Measuring Chain Elongation

Measuring Chain Elongation

Chain elongation is an easy way for the customer to determine the wear on the internal components of the chain just by taking a few measurements while the chain is on the conveyor. The measurement can then be compared to the chain’s original length and used to determine how much life is remaining in the chain.

To measure chain elongation, you will first need to follow any and all safety guidelines to lockout the conveyor and remove any guards needed to gain access to the chain. Usually, a 10 pitch section of chain is preferred, but more or less can be used depending on access to the chain. When taking the measurement on the chain there are several locations you can measure from and to, but the measurement needs to be taken from a consistent place. In other words, if the measurement starts from the centerline of the pin it will need to end on the centerline of the pin approximately 10 pitches away, or however many pitches are being measured.  Other common places to measure to and from would be the front edge of the pin head or the front edge of a sidebar. Once this measurement is taken it can be used in the formula below to determine the chain’s elongation.  Once the chain elongation is determined the rules of thumb are as follows:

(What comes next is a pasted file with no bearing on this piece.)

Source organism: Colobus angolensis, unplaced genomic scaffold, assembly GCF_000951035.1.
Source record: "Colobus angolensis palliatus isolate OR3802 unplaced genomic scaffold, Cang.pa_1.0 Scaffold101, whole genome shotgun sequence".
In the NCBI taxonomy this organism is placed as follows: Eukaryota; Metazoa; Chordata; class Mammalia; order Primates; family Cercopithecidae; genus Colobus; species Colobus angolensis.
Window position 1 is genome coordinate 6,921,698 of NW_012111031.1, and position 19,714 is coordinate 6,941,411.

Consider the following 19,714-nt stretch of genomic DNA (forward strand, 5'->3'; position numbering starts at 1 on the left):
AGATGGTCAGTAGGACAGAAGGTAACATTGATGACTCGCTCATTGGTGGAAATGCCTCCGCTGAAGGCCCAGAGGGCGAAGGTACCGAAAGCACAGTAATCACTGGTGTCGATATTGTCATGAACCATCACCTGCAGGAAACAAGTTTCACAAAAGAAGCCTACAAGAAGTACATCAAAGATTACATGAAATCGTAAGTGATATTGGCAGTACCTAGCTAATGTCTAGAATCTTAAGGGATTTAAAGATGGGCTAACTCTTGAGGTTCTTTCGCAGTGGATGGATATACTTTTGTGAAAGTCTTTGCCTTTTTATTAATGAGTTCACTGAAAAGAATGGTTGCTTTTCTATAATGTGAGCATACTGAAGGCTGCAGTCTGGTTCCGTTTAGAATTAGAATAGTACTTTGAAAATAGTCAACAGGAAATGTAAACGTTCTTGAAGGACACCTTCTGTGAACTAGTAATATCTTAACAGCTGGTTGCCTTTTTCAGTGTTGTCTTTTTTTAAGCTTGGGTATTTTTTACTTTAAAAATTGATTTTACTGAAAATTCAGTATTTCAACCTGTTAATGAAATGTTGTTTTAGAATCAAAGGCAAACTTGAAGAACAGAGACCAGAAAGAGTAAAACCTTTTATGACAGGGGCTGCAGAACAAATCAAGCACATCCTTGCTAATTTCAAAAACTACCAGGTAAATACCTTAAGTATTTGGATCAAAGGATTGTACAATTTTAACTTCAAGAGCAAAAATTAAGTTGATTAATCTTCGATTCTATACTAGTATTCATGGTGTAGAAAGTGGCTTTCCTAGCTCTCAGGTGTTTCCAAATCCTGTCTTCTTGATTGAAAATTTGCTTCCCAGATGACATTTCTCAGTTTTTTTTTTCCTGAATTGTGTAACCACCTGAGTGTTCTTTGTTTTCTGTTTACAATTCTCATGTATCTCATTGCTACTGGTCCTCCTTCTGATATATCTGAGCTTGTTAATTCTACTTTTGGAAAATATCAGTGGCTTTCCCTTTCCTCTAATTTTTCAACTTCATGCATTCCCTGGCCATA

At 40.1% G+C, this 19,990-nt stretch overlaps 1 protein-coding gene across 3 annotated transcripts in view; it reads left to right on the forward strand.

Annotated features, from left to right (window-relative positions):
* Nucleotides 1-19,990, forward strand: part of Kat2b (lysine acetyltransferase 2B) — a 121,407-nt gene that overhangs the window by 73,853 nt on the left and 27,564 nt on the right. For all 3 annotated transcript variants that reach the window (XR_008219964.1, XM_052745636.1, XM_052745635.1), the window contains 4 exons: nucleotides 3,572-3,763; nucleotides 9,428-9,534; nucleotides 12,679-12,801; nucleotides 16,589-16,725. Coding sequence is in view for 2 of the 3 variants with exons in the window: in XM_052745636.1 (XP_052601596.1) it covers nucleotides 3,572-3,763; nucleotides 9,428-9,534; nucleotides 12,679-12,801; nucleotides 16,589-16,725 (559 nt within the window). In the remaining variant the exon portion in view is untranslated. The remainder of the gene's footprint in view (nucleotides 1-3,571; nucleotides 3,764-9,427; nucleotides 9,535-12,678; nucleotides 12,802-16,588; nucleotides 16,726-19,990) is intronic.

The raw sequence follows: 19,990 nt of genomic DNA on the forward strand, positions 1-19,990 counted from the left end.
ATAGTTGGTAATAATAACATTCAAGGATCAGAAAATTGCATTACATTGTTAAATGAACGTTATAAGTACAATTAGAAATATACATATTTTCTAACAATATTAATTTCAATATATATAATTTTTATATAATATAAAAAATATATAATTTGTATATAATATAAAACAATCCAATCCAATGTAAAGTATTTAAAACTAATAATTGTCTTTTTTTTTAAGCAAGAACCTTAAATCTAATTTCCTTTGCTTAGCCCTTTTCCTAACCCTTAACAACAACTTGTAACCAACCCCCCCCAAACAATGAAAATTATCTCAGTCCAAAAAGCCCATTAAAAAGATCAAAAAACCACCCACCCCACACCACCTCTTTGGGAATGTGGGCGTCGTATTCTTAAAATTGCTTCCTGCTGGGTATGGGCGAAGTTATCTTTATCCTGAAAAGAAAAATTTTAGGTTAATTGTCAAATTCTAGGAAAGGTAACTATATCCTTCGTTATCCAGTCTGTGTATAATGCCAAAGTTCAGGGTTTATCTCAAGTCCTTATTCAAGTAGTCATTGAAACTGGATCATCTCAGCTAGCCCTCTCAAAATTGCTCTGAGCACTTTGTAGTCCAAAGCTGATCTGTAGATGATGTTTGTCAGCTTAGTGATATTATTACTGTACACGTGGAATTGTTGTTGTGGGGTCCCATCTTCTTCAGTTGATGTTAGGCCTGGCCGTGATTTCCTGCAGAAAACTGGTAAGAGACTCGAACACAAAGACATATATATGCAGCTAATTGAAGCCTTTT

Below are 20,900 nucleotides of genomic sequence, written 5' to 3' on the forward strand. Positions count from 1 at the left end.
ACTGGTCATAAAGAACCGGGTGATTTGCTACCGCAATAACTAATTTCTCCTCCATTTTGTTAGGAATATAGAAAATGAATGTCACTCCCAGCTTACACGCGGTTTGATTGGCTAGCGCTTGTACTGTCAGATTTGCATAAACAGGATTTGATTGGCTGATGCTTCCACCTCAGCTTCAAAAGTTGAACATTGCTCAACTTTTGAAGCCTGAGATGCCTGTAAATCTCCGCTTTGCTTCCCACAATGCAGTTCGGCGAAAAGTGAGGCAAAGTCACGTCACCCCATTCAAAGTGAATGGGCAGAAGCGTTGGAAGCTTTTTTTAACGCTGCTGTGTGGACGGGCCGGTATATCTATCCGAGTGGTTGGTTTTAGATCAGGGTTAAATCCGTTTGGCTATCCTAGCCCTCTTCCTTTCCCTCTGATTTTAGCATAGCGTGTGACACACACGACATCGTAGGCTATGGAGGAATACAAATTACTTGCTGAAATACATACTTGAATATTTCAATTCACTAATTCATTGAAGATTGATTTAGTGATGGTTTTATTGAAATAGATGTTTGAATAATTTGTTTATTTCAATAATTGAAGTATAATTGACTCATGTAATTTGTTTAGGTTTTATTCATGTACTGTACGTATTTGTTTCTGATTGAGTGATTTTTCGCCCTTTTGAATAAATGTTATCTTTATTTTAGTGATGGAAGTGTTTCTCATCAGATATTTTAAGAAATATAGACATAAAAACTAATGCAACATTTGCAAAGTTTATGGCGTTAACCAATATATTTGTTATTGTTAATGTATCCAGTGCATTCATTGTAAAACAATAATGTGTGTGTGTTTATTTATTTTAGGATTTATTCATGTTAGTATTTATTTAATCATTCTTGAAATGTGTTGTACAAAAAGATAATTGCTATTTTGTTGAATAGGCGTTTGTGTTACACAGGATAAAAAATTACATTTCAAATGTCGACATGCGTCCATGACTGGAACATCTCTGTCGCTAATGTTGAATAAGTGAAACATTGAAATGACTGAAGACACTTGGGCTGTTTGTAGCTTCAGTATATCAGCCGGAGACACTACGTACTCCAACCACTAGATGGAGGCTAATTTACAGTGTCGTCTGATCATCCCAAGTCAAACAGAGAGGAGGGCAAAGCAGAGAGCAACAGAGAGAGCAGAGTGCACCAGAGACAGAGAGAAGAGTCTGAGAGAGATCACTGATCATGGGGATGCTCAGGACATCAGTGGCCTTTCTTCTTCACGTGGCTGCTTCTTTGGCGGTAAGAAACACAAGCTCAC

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RWL vs. AUS – An Engineering Perspective

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RWL vs. AUS  – An Engineering Perspective

What are Rated Working Load (RWL) and the Average Ultimate Strength (AUS) of an engineered class chain and what do they mean?

First let’s tackle the AUS and a general overview of how it is calculated. The AUS is a calculated value from the chain manufacturer of the average breaking strength of the chain. The published AUS rating is generally the lowest calculated value between the following: the sidebar’s tensile strength, the sidebar’s shear strength and the pin’s shear strength (see Figure 1). Generally speaking this number should not be used when sizing a chain for a particular application because this is the breaking limit of the chain; the chain should never equal or exceed this value as it will result in total chain failure. It should be considered into your chain choice when a higher fatigue strength is required for the more demanding applications.

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